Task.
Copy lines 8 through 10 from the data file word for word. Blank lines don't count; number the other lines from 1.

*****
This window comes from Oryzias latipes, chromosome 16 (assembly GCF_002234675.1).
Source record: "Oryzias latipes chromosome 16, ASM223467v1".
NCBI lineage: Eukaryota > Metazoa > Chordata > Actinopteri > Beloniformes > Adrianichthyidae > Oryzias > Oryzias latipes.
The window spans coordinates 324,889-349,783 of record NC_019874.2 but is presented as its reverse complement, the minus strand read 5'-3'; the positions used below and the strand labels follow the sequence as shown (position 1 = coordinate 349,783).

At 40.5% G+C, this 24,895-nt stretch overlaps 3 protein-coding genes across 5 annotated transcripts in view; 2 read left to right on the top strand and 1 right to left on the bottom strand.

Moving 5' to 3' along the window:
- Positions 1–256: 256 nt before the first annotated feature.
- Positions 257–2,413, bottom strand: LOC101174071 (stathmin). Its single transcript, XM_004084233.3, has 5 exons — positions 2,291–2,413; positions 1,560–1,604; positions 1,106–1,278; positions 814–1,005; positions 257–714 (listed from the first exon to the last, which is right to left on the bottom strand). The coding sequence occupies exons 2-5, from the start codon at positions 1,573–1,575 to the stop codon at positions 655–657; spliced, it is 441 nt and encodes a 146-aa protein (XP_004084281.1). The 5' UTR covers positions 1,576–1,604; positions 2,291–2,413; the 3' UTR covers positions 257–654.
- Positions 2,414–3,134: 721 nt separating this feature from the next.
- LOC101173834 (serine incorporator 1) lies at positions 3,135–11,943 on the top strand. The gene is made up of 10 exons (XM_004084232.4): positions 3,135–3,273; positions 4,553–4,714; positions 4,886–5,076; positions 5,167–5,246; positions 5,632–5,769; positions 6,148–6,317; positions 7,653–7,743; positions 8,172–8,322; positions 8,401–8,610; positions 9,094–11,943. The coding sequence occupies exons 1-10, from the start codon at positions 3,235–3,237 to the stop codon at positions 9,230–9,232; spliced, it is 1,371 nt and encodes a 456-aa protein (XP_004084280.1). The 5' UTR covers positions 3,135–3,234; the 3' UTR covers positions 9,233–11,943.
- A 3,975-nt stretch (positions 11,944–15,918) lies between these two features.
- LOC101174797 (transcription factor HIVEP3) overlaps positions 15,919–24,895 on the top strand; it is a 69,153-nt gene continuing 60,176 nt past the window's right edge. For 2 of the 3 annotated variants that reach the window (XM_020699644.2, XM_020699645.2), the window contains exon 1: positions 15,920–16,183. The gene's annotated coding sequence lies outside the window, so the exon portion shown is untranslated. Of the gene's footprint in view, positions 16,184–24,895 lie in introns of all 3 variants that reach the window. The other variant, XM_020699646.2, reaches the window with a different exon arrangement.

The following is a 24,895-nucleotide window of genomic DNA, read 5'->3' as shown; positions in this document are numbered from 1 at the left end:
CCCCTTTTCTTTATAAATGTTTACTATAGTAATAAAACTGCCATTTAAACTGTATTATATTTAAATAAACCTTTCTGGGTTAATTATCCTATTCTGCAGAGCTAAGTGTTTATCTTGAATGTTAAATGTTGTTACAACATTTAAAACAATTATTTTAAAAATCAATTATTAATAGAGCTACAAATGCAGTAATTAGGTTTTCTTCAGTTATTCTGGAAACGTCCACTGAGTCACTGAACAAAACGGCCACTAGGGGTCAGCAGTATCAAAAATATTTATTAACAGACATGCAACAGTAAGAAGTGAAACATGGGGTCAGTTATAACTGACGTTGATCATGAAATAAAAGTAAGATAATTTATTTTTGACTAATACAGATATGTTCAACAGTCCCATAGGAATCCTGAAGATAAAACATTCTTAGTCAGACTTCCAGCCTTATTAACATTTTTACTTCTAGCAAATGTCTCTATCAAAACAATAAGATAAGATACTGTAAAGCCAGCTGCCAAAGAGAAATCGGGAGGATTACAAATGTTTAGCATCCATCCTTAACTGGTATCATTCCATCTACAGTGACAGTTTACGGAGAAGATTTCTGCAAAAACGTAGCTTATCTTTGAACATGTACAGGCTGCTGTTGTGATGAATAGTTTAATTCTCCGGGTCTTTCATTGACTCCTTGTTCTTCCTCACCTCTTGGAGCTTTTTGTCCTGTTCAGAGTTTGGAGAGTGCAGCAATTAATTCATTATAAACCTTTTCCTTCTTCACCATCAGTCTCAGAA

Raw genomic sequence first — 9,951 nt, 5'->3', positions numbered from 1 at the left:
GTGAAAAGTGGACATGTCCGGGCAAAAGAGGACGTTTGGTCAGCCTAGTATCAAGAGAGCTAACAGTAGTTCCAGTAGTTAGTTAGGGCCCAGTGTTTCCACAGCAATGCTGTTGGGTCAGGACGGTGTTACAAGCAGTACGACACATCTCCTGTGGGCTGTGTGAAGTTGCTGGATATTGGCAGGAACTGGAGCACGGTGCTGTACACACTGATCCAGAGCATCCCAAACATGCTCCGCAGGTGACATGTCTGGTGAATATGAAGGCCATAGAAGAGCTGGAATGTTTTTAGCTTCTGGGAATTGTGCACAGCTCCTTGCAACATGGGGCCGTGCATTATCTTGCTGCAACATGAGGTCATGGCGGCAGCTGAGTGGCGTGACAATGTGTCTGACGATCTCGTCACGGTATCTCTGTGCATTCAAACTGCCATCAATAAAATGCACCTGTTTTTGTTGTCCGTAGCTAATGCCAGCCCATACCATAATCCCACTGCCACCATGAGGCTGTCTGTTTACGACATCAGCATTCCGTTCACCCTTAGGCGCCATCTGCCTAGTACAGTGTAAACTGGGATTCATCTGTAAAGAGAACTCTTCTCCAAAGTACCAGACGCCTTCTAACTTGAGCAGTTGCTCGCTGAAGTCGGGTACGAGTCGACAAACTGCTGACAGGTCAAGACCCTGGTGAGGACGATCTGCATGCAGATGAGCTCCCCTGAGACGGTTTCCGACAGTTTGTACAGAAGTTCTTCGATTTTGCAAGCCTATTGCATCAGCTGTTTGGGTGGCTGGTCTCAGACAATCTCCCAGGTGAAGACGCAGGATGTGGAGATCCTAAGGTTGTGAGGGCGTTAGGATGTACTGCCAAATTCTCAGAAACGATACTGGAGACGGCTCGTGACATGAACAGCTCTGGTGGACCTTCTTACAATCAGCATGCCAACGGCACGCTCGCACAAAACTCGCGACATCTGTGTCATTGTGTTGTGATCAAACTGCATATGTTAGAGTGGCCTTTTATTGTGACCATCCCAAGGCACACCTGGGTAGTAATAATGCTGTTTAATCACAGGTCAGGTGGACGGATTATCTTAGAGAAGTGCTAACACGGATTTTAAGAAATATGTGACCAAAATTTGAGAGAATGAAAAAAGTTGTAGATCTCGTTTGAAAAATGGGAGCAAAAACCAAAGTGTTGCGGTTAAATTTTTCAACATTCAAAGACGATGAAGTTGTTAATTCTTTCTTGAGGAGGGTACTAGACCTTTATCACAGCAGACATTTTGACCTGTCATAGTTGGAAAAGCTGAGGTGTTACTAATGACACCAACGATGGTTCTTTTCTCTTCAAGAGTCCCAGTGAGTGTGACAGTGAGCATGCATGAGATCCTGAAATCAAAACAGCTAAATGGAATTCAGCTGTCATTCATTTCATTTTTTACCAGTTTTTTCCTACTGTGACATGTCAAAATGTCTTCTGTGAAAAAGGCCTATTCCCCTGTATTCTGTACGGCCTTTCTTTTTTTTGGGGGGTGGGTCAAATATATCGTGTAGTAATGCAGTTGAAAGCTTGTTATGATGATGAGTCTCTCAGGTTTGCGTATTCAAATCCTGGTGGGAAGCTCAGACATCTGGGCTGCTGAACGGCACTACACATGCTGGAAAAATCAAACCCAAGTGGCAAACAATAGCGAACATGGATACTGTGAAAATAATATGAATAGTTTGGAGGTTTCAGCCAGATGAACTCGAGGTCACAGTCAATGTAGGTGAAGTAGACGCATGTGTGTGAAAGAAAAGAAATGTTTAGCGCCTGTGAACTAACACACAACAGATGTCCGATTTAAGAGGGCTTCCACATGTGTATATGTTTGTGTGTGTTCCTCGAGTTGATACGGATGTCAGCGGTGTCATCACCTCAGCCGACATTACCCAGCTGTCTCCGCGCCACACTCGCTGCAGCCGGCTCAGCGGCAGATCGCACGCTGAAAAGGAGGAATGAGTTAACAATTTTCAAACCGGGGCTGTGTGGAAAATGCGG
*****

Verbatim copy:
- Positions 257–2,413, bottom strand: LOC101174071 (stathmin). Its single transcript, XM_004084233.3, has 5 exons — positions 2,291–2,413; positions 1,560–1,604; positions 1,106–1,278; positions 814–1,005; positions 257–714 (listed from the first exon to the last, which is right to left on the bottom strand). The coding sequence occupies exons 2-5, from the start codon at positions 1,573–1,575 to the stop codon at positions 655–657; spliced, it is 441 nt and encodes a 146-aa protein (XP_004084281.1). The 5' UTR covers positions 1,576–1,604; positions 2,291–2,413; the 3' UTR covers positions 257–654.
- Positions 2,414–3,134: 721 nt separating this feature from the next.
- LOC101173834 (serine incorporator 1) lies at positions 3,135–11,943 on the top strand. The gene is made up of 10 exons (XM_004084232.4): positions 3,135–3,273; positions 4,553–4,714; positions 4,886–5,076; positions 5,167–5,246; positions 5,632–5,769; positions 6,148–6,317; positions 7,653–7,743; positions 8,172–8,322; positions 8,401–8,610; positions 9,094–11,943. The coding sequence occupies exons 1-10, from the start codon at positions 3,235–3,237 to the stop codon at positions 9,230–9,232; spliced, it is 1,371 nt and encodes a 456-aa protein (XP_004084280.1). The 5' UTR covers positions 3,135–3,234; the 3' UTR covers positions 9,233–11,943.